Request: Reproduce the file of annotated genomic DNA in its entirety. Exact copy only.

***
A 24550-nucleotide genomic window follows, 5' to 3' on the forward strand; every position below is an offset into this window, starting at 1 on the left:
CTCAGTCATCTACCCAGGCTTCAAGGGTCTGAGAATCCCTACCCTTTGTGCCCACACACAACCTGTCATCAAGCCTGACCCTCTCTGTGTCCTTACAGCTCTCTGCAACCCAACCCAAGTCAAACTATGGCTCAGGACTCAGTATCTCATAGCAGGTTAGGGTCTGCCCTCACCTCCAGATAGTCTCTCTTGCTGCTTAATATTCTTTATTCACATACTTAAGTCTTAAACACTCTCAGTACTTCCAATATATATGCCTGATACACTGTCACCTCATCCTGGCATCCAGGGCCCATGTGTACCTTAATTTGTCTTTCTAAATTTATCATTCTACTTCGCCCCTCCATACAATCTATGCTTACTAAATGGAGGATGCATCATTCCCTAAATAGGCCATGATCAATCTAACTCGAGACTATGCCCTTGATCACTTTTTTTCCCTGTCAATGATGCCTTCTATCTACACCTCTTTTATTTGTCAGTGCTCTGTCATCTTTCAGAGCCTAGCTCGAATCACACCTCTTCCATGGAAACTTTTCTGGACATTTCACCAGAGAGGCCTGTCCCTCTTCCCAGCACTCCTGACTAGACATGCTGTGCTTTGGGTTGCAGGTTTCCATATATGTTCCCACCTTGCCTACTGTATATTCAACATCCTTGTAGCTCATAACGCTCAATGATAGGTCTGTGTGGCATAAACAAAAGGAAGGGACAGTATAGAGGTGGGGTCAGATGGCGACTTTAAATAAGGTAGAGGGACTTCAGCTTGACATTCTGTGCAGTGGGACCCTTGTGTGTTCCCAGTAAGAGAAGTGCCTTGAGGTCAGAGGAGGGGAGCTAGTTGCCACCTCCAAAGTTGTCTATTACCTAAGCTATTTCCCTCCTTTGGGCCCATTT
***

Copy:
A 24550-nucleotide genomic window follows, 5' to 3' on the forward strand; every position below is an offset into this window, starting at 1 on the left:
CTCAGTCATCTACCCAGGCTTCAAGGGTCTGAGAATCCCTACCCTTTGTGCCCACACACAACCTGTCATCAAGCCTGACCCTCTCTGTGTCCTTACAGCTCTCTGCAACCCAACCCAAGTCAAACTATGGCTCAGGACTCAGTATCTCATAGCAGGTTAGGGTCTGCCCTCACCTCCAGATAGTCTCTCTTGCTGCTTAATATTCTTTATTCACATACTTAAGTCTTAAACACTCTCAGTACTTCCAATATATATGCCTGATACACTGTCACCTCATCCTGGCATCCAGGGCCCATGTGTACCTTAATTTGTCTTTCTAAATTTATCATTCTACTTCGCCCCTCCATACAATCTATGCTTACTAAATGGAGGATGCATCATTCCCTAAATAGGCCATGATCAATCTAACTCGAGACTATGCCCTTGATCACTTTTTTTCCCTGTCAATGATGCCTTCTATCTACACCTCTTTTATTTGTCAGTGCTCTGTCATCTTTCAGAGCCTAGCTCGAATCACACCTCTTCCATGGAAACTTTTCTGGACATTTCACCAGAGAGGCCTGTCCCTCTTCCCAGCACTCCTGACTAGACATGCTGTGCTTTGGGTTGCAGGTTTCCATATATGTTCCCACCTTGCCTACTGTATATTCAACATCCTTGTAGCTCATAACGCTCAATGATAGGTCTGTGTGGCATAAACAAAAGGAAGGGACAGTATAGAGGTGGGGTCAGATGGCGACTTTAAATAAGGTAGAGGGACTTCAGCTTGACATTCTGTGCAGTGGGACCCTTGTGTGTTCCCAGTAAGAGAAGTGCCTTGAGGTCAGAGGAGGGGAGCTAGTTGCCACCTCCAAAGTTGTCTATTACCTAAGCTATTTCCCTCCTTTGGGCCCATTT